“One team” means we’re on the same team. This seems obvious, yet too often we observe teams that forget. Consequently, they quickly slide into abysmal levels of productivity. The primary symptom or indicator that a team is at risk of such dysfunction manifests this way: Individuals have conversations for the purpose of winning them.
Conflicting priorities make for competing personnel. Even without clashing objectives, however, we all want to look good; we want to win. One powerful antidote to communication competition is transparency.
When all personal agendas are revealed (and we all have one), and we allow for full, free, two-way information flow, it’s difficult to compete against one another. Use these questions to assess levels of transparency and communication competition:
1. When we debate ideas, what’s our priority: proving others wrong or mutually discovering the best path forward?
2. Does our tone and choice of words dismiss others as idiots or are we activating the strength in the team by seeking diversity of thought?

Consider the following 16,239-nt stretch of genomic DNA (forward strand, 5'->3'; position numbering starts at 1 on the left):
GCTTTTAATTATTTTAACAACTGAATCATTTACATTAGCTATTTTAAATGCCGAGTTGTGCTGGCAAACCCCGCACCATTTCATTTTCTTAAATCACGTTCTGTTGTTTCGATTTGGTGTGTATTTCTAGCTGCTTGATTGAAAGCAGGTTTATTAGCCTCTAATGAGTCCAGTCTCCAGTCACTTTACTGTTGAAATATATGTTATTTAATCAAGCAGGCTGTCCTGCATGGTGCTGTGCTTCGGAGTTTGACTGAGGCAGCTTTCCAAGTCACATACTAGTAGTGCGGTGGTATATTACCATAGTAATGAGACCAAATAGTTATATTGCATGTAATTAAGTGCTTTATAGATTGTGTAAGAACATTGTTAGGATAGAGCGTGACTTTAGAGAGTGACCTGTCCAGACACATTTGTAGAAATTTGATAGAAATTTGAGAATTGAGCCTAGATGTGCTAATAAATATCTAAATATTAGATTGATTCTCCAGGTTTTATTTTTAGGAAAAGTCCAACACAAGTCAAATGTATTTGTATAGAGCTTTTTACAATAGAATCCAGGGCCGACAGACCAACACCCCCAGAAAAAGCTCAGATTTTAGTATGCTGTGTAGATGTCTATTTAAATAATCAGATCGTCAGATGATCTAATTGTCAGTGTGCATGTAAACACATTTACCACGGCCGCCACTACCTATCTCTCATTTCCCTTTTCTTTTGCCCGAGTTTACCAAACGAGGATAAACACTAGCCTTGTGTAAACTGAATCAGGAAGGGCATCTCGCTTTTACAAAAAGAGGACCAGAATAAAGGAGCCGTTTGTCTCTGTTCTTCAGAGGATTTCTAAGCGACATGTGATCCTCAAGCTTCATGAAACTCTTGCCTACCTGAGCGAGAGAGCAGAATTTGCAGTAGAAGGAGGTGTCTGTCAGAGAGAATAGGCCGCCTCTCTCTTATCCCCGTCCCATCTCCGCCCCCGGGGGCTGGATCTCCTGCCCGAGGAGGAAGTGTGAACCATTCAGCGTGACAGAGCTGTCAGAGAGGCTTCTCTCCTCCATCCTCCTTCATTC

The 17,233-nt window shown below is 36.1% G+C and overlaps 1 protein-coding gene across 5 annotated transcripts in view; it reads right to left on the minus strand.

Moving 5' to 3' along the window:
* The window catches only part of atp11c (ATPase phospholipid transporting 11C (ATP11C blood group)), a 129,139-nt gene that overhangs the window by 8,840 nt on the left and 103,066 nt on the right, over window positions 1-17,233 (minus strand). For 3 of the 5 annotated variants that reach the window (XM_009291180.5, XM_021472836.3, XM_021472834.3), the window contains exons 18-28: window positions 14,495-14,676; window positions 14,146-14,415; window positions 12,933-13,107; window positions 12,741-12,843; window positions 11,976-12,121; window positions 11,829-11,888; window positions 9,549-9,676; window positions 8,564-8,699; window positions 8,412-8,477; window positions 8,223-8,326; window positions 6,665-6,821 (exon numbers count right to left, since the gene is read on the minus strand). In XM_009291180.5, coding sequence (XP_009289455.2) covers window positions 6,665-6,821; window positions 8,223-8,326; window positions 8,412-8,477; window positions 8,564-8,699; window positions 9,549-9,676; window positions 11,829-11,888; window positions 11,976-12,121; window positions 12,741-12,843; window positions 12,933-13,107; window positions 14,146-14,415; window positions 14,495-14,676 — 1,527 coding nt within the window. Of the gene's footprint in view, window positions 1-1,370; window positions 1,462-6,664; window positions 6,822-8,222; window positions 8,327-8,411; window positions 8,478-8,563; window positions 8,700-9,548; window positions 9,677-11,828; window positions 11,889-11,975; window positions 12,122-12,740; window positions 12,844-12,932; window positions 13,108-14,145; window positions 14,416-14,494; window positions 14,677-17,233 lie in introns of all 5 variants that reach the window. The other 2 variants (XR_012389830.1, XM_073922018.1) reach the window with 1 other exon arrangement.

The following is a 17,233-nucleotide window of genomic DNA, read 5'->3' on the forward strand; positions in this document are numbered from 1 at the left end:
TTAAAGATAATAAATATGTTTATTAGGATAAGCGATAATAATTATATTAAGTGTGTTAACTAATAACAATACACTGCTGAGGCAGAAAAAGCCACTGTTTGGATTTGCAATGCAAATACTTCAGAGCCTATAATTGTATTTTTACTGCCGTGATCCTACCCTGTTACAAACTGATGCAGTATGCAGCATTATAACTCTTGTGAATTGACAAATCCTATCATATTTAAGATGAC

The levels of transparency injected into communications predict what a team will accomplish. What is your priority as you enter into conversations? And do both parties share a common motive?
Long Lever Questions:
1. What does it look like for a team to become stronger as they communicate with one another?
2. In what ways can we become more transparent in our discussions? And how will doing so specifically impact our performance?
3. Who on our team can we learn from who regularly models transparency in communication?
The excerpt above comes from our newest “must-read” book, ONE Team: 10-Minute Discussions That Activate Inspired Teamwork by Craig W. Ross and Dr. Angela V. Paccione. We invite you to learn more about the book (including more free content) and purchase it here.